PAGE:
By Laura Seymour
At camp we have been talking about caring for animals as a Jewish mitzvah. Here is another thought on the subject from taken from Joel Lurie Grishaver and Nachum Amsel’s “A Collection of Ethical Cases and Jewish Answers (Family Bet Din)” and “You Be the Judge 2: Collections of Ethical Cases and Jewish Answers.” A bet din is a Jewish court of law and here is your chance to be the court and the judge.
The Case: Does Shabbat Have to Go to the Dogs?
This case is a common one in many families. Feeding the family pets is a chore that is often the responsibility of the children in the family. In this situation, Josh has forgotten to feed the dog and the family is sitting down to dinner — Shabbat dinner. The dog is barking. Grandma says to feed the dog after the blessings and dinner. Cousin David says that the dog should be fed before the blessings and before the family eats.
You Be the Judge:
Should the dog be fed before the family eats or after? Make your case!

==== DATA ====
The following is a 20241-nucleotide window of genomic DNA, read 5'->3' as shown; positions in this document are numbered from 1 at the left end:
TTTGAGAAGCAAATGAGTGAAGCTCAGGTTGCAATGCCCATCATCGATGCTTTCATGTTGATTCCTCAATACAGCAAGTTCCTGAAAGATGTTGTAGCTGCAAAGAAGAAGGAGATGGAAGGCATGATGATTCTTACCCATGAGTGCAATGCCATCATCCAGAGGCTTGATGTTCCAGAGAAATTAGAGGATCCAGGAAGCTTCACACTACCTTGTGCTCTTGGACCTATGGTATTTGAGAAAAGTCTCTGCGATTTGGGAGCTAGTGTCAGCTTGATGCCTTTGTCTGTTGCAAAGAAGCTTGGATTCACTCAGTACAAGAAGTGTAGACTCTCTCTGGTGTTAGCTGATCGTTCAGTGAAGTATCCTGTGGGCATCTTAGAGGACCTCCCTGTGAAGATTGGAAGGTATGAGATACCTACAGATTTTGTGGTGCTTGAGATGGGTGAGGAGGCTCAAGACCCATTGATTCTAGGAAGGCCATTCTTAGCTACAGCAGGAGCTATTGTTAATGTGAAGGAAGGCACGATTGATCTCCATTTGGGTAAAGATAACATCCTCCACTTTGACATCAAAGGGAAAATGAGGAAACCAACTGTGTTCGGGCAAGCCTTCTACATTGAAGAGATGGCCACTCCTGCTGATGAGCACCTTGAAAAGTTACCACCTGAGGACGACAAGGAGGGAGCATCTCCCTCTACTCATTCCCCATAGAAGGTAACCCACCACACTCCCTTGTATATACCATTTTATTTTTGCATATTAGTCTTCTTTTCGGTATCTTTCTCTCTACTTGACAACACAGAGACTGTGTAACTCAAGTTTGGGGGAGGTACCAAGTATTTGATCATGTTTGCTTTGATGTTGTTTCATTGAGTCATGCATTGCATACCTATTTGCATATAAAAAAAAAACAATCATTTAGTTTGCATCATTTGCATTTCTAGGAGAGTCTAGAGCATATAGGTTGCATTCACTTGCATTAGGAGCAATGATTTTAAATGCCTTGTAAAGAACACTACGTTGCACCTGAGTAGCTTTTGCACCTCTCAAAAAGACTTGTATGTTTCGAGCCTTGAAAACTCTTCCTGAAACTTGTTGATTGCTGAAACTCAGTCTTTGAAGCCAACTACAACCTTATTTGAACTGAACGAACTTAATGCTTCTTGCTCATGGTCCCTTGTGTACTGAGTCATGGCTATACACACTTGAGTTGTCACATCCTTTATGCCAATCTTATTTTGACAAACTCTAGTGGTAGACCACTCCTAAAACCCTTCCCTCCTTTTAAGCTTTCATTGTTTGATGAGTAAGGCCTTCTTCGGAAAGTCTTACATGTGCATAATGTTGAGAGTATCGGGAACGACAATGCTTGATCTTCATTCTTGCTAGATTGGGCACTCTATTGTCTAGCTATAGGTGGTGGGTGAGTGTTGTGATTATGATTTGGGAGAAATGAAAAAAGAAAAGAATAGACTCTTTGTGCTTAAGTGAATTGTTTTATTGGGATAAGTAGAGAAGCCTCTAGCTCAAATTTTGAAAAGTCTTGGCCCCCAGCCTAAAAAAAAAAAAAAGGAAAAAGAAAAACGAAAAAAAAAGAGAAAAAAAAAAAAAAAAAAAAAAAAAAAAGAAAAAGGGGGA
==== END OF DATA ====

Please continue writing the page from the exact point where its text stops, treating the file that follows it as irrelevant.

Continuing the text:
The Sages Decide:
There is a mitzvah called “tzar ba’alei hayyim,” which forbids being cruel to animals and not feeding is being cruel. In the Torah, we read about Rebecca who was kind to the camels and then Moses brought water from the rock for the people and the animals.
Maimonides says, “The sages made it a practice to feed their animals before they tasted anything themselves.” Rashi, in the Talmud, says, “One may even delay ha-motzi in order to feed animals.” Many rabbis have agreed that pets are our responsibility which includes feeding them as they cannot get their own food.
So, did your decision agree with the rabbis? Caring for animals is important and must come even before we take care of ourselves — it is a mitzvah and responsibility!
Shalom, from the Shabbat Lady.
Laura Seymour is director of camping services at the Aaron Family Jewish Community Center.